Facebook’s Israeli-developed surveys aiding in global battle against Covid-19
The social media giant has faced its fair share of criticism due to its role in enabling the spread of fake news, but is helping fight the pandemic with its Covid-19 Symptoms Survey used by academics to produce crucial data on symptoms prevalence, mask wearing, vaccination acceptance and more
While Facebook has come under fire for allowing anti-Covid-19 vaccine groups to spew fake news, the social media giant is nonetheless determined to play its part in battling the global pandemic. One of the tools being used are surveys that are deployed on the platform to support ongoing Covid-19 research and help inform public health decision makers. These surveys, built by Facebook's team in Israel, are part of the company's Data for Good initiative.
"With over 2 billion people on Facebook, we are in a unique position to support public health research which can be meaningfully informed by survey data," Roee Eilat, Research Scientist Manager at Facebook's R&D hub in Israel told CTech. "We have partnered with trusted academic and nonprofit institutions to build a research network to address some of the world's greatest humanitarian issues. We're currently using our platform to deploy symptom surveys to support ongoing Covid-19 research and help inform public health decisions."
Eilat explained that the team in Israel routinely builds the products that allow Facebook user experience researchers to survey people on their experience using the company's products, as well as the data analysis tools that allow researchers to produce more accurate insights based on survey data, for example by correcting for non-response biases. "This expertise enabled the team in Israel, in collaboration with other research teams at Facebook, to field the Covid-19 Symptoms Survey at the first stages of the pandemic and have it running until this day," said Eilat. "In partnership with University of Maryland’s Joint Program in Survey Methodology and Carnegie Mellon University’s Delphi Research Group, we invite people on Facebook to participate in surveys that ask about how they are feeling, including any symptoms they or members of their household have experienced and their risk factors for contracting Covid-19."
Eilat noted that while the Covid-19 Symptoms Survey initiative is built and run in collaboration with academic partners, Facebook does not share with them information on who took the surveys, but instead anonymizes it. "To ensure that the survey sample more accurately reflects the characteristics of the population represented in the data, Facebook shares with CMU and UMD a random ID number and a single statistic, known as a weight value, that doesn’t identify a survey respondent but helps correct for survey sample bias and ensure that the survey is representative of the characteristics of the population," explained Eilat. "The process of inviting people on Facebook to participate in the survey (sampling), and the methodological process of producing the weights that allow more accurate estimations (survey statistics) was built by the team in Israel in collaboration with other Facebook research teams."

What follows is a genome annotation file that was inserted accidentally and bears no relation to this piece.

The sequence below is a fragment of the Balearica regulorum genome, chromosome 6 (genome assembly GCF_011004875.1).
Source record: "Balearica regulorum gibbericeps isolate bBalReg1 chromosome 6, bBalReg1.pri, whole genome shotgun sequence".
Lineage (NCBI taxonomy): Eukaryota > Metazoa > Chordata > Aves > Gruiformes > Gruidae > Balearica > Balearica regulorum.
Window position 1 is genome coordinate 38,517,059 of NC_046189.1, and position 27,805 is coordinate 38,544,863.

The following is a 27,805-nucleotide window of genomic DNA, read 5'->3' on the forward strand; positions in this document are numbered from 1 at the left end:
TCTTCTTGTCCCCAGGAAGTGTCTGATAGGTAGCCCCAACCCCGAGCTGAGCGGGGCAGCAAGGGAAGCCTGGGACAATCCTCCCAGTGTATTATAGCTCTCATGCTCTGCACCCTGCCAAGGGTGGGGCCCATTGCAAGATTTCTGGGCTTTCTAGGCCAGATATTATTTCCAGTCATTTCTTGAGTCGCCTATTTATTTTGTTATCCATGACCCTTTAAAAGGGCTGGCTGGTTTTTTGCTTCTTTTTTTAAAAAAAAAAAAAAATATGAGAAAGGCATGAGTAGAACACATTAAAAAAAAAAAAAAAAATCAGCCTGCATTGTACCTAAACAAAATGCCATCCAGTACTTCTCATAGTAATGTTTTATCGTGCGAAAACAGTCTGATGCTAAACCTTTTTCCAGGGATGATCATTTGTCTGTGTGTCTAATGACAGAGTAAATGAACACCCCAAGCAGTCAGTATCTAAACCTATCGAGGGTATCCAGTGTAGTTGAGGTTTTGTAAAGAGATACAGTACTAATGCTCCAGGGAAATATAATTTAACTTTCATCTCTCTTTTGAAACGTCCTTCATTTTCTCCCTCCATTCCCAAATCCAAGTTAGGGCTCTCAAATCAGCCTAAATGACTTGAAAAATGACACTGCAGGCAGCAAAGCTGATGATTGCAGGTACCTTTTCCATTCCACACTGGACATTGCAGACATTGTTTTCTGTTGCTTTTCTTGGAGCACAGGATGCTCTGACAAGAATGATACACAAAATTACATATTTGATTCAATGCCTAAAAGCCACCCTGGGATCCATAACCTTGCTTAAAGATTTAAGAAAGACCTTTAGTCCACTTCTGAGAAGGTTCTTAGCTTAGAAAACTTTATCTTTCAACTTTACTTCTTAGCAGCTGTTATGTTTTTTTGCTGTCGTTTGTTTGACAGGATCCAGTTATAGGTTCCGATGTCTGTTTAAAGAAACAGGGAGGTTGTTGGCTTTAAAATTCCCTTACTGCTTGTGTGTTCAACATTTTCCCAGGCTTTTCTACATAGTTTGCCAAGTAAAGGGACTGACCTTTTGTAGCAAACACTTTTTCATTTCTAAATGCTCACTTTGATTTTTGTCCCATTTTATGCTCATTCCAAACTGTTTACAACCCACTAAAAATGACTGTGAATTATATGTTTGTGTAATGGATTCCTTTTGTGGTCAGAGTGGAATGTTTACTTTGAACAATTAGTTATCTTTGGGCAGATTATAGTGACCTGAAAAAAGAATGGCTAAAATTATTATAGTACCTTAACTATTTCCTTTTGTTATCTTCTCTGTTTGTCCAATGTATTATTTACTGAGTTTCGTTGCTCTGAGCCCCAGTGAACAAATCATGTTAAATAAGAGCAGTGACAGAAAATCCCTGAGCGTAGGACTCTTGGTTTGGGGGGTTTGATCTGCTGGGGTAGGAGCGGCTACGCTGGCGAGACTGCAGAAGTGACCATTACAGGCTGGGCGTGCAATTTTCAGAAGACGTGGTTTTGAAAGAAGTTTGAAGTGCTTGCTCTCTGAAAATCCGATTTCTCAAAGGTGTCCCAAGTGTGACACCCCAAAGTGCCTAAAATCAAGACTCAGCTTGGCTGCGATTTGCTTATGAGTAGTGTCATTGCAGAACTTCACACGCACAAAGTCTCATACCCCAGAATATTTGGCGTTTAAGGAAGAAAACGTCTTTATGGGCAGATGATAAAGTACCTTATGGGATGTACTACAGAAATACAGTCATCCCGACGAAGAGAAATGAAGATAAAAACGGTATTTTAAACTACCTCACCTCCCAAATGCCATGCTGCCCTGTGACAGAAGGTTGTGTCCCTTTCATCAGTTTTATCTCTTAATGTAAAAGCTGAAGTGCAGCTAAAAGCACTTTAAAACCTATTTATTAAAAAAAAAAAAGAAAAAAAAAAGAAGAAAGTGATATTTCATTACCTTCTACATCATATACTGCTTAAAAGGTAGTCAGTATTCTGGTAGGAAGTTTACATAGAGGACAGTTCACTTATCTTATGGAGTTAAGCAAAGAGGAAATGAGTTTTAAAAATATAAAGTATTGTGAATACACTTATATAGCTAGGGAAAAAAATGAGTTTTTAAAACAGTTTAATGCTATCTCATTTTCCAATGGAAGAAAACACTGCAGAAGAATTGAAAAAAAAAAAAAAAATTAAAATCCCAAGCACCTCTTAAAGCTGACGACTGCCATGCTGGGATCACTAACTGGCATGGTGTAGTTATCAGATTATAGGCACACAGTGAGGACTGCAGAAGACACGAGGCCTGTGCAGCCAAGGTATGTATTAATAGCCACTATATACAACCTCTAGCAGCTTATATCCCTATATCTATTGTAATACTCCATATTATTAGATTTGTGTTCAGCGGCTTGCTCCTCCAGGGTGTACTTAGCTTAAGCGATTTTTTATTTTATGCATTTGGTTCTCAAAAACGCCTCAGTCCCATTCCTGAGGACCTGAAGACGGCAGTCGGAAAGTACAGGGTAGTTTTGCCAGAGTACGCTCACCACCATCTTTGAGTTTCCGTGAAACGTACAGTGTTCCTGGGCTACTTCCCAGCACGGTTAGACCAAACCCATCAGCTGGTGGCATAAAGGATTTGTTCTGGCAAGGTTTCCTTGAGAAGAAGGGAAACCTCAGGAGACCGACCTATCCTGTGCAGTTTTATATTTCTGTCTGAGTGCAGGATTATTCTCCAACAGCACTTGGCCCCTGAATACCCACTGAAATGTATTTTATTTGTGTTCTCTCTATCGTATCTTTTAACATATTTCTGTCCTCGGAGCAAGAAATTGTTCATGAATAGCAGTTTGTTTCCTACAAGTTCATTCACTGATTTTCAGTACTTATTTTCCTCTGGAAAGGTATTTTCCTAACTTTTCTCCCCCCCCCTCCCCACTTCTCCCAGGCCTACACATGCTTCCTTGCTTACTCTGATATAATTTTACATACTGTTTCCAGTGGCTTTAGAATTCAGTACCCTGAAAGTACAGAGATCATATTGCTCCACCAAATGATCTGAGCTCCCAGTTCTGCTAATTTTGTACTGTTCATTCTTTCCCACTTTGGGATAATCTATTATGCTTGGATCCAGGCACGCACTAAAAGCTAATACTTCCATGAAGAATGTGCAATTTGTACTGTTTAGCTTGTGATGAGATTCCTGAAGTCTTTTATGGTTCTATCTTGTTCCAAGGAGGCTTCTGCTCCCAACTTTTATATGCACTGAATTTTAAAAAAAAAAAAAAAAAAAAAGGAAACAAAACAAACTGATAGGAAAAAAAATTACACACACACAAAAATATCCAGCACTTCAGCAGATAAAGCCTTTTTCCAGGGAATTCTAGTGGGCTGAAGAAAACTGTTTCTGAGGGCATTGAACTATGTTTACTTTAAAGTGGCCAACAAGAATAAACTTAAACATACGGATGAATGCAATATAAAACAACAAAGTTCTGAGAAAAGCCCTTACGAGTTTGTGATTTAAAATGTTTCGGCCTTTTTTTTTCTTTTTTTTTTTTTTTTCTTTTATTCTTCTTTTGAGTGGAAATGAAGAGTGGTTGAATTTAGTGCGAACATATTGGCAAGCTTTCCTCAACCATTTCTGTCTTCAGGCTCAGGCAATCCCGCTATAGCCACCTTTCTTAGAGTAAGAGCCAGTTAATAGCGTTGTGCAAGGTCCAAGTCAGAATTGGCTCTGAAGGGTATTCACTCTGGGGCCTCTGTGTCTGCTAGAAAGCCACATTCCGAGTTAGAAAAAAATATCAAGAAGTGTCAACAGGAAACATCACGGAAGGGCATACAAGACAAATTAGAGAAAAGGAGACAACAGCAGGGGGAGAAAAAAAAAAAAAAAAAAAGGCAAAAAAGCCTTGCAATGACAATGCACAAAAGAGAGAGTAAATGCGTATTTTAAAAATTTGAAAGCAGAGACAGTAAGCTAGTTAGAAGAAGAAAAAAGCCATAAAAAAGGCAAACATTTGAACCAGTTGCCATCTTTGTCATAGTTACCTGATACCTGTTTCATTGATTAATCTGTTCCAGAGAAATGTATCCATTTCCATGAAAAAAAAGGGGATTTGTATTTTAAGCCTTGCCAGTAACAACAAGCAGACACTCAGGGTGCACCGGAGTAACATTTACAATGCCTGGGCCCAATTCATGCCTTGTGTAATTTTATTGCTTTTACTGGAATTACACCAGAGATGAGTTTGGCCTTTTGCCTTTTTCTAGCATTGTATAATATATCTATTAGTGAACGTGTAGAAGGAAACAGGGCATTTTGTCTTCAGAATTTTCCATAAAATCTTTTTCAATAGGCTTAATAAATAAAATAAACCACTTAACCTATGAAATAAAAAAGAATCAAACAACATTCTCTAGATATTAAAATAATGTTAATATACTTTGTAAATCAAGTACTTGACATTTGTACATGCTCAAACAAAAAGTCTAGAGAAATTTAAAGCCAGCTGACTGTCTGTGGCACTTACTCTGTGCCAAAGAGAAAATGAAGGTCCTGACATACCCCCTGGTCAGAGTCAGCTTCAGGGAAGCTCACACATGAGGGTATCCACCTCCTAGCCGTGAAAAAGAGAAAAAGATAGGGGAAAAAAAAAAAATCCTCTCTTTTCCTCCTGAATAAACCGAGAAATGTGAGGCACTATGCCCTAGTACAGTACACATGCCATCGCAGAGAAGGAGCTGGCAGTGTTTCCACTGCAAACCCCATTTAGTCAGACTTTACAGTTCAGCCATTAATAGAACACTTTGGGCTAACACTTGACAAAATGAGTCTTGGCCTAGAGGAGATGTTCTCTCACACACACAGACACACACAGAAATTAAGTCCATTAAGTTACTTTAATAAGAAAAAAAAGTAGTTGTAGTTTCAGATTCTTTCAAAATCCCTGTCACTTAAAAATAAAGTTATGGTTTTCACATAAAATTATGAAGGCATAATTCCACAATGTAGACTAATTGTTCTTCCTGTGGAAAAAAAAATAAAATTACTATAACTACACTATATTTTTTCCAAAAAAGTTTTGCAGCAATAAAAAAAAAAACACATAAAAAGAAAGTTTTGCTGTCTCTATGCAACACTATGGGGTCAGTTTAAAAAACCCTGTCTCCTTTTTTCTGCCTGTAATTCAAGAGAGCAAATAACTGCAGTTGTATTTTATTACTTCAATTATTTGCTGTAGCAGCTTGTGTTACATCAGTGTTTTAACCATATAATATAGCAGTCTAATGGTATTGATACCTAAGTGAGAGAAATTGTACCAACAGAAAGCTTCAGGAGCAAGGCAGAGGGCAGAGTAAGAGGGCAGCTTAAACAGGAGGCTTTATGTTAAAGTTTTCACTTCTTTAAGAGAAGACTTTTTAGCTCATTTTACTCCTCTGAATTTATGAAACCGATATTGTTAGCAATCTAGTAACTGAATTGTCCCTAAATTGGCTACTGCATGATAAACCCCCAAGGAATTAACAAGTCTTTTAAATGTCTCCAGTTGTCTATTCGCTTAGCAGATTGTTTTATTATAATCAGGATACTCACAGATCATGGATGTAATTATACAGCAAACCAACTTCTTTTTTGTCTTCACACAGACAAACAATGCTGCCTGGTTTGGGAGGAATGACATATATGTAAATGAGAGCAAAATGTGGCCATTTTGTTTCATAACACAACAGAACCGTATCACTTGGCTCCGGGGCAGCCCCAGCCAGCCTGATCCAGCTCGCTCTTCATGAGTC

After processing the survey responses with an anonymized ID mechanism, the University of Maryland and Carnegie Mellon University produce aggregated estimates on symptoms prevalence, mask wearing, vaccination acceptance, etc. at a regional level. The aggregated data is public and accessible by API for researchers around the world to analyze and produce insights. "To date, the Symptom Survey has had over 50 million responses and is one of the best sources in the world for information on mask-wearing,” said Eilat. “In August 2020, using data from Facebook, the Institute of Health Metrics and Evaluation (IHME) found that near universal adherence to mask-wearing and other prevention measures in Sub-Saharan Africa could reduce the death toll by over 60,000 in 2020, with the greatest opportunity to save lives in South Africa, Ethiopia, Kenya, and Senegal."
Prof. Alex Reinhart, Assistant Teaching Professor in Statistics & Data Science at Carnegie Mellon University spoke of the advantages researchers gain from having Facebook's survey data at their disposal. "Better and faster data can help inform policymakers on the best ways to respond to Covid-19. Because of the scale made possible by Facebook, researchers can get the kind of detailed insights in days that used to take weeks, if we could get them at all," he said. "Since launching the COVID symptom surveys, we've received over 50 million responses globally, with over 50,000 people responding every day in the U.S. We're now gathering data on vaccine acceptance and uptake at the county level, as well as breakdowns by socio-demographic groups, which will help inform the Covid-19 vaccine rollout."
As part of the Data for Good program, Facebook offers organizations a range of tools, including high-resolution population density maps built with satellite imagery and census information, surveys conducted in collaboration with academic institutions, and analysis of public post information to improve the effectiveness of online campaigns. "These maps, surveys, and insights products are all built with the goal of achieving better research, outreach and service delivery in times of crisis. Whether it's targeting relief during hurricanes or estimating the number of vaccinations needed in a village, timely insights and relevant datasets can improve organizations’ ability to provide aid and make an informed decision," Eilat added. "The data for good products are built in collaboration with humanitarian organizations and universities, with a focus on improving lives and producing positive social impact."